Monday, February 07, 2011

Glimpsing the future of advertising (one for the kids)

Had someone told me ten years ago that a mainstream auto company like Chrysler would someday choose to have Eminem, a rapper who has had his share of controversy, featured prominently in their 2011 Super Bowl commercial, I'm sure my initial response would have been skepticism. The notion of this angry young man would be determined by those making ads for the conservative company as the best way to convince the largest audience for a commercial to buy their cars would have seemed at least a little far-fetched—in no small measure because on the flip-side it seemed unlikely Eminem would be convinced to do it even if they asked.

However, I like to think that my secondary response would have been an acknowledgment of it as a distinct possibility. Although I wouldn't have the perspective that the last decade has influenced, I do think I would have grasped that the pattern for such things is that today's disaffected youth who elicit apprehension in the establishment are tomorrow's mainstream society members.

It's not that they dive willingly in to the pool of the majority, but that the pool widens to accept them; both sides move toward the other, as the youth get older and have children of their own, start to see the world in more shades of grey than black and white, etc., and see the need for stabilizing society that seems to be counter to the way they sought to shake it up, but in the end serves to take what had been their outside position and integrate it into the inside position.

Thus, to think a decade would be sufficient time for those who were Eminem fans to have progressed to the point of being an attractive demographic for Chrysler, and that he could be convinced by the right commercial to do it, would not have been that preposterous. No matter what one thinks of his music and general demeanor there's no quibbling with his strong association with Detroit, and the link to the Motor City does make him into a spokesman of sorts regardless of whether a car company takes advantage of that or not.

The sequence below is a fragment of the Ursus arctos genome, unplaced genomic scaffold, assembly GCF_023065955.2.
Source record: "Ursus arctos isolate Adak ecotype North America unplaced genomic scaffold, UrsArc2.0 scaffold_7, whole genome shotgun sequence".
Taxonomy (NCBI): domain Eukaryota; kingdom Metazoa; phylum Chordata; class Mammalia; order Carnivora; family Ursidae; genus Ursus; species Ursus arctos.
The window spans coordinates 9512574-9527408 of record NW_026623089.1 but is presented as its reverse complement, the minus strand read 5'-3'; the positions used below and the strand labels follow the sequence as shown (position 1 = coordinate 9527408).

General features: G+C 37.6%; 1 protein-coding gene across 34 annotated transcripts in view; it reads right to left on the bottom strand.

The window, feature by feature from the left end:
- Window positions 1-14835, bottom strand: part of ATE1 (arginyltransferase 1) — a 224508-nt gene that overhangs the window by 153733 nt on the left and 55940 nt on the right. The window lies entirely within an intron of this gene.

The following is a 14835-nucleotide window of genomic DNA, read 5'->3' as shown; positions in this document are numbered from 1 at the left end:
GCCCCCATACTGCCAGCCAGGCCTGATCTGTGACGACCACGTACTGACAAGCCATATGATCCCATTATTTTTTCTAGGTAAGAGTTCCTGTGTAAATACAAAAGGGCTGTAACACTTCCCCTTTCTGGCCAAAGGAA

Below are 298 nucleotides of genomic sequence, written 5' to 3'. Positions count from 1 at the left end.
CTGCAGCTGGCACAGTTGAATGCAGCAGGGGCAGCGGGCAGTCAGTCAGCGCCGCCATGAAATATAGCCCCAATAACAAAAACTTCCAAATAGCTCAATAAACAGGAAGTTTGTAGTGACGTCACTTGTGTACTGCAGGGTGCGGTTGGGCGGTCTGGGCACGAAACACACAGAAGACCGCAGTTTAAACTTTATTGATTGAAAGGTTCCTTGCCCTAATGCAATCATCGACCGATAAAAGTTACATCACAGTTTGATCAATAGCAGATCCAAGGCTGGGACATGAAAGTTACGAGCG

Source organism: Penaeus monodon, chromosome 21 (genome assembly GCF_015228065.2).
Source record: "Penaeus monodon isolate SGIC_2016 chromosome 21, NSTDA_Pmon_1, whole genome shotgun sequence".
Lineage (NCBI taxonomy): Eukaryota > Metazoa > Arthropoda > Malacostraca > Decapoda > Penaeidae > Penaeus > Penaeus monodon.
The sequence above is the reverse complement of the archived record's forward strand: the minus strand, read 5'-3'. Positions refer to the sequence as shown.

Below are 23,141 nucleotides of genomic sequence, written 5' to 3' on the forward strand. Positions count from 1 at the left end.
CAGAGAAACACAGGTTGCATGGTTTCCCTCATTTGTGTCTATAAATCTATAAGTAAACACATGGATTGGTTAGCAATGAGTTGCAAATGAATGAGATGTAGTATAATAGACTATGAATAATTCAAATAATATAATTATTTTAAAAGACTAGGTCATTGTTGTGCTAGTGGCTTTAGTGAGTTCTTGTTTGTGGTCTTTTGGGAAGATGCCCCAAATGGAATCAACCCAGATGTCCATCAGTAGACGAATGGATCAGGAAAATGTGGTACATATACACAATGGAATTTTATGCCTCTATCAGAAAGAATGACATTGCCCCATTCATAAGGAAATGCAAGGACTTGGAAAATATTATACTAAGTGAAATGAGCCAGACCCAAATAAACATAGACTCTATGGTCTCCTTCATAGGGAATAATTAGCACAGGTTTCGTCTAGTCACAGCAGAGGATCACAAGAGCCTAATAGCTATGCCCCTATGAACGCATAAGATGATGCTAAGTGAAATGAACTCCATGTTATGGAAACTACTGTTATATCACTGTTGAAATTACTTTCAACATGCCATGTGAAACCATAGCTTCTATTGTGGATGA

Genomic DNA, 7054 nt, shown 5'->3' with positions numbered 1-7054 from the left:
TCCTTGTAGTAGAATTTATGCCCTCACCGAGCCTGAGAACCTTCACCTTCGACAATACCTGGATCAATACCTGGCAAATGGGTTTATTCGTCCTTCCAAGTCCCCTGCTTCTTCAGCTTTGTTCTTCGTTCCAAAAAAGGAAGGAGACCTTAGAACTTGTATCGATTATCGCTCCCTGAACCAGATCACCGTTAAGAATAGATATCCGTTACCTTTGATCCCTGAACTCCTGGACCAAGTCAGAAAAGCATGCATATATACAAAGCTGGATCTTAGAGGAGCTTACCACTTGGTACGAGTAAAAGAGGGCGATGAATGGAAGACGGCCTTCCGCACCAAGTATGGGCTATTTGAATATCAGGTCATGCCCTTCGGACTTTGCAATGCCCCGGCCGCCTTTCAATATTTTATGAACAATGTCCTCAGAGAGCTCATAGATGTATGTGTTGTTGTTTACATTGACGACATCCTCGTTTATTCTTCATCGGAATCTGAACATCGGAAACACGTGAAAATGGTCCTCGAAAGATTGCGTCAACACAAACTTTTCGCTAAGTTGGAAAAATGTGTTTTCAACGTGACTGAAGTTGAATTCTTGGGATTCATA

Had that me from ten years ago been told this Eminem ad for Chrysler would be emotionally powerful and arguably the best of the Super Bowl spots, I suppose that second response would have led me to conclude that such an angle is the only way Em would agree to do it. A reeling Motown would need him advocating for them.

Had you told that old me that he'd also do an ostensibly self-aware ad for Brisk Iced Tea, I'd have thought, Oh, now he's just sold out.

But that, too, is part and parcel of the path to participating in mainstream culture.

There's no use pretending it's not going to happen, kids. You will be assimilated, just as your parents were after their rebellious period, and their parents (after their rebellious period) before them, and so on and so on. And rest assured: Some of what you consider part of your counter-cultural pantheon will someday be employed by Madison Avenue to try to sell you something. But don't fret: By the time that happens you will no longer be bothered by the notion of that happening. Well, as long as it's done well.


Case in point: Judas Priest was considered dangerous by parental groups in the '80s—even being put on trial as contributing to a suicide (for which they were exonerated)—and now their song "The Hellion" is used to make mini-vans seem cool… presumably to former headbangers who cut their hair and had kids and now need a vehicle to transport them… but still feel like they're cool.

Which, to be fair, we all like to fancy we still are from time to time.

1 comment:

  1. Yeah, I liked the Brisk ad but the Chrysler/Detroit one wasn't as much fun.


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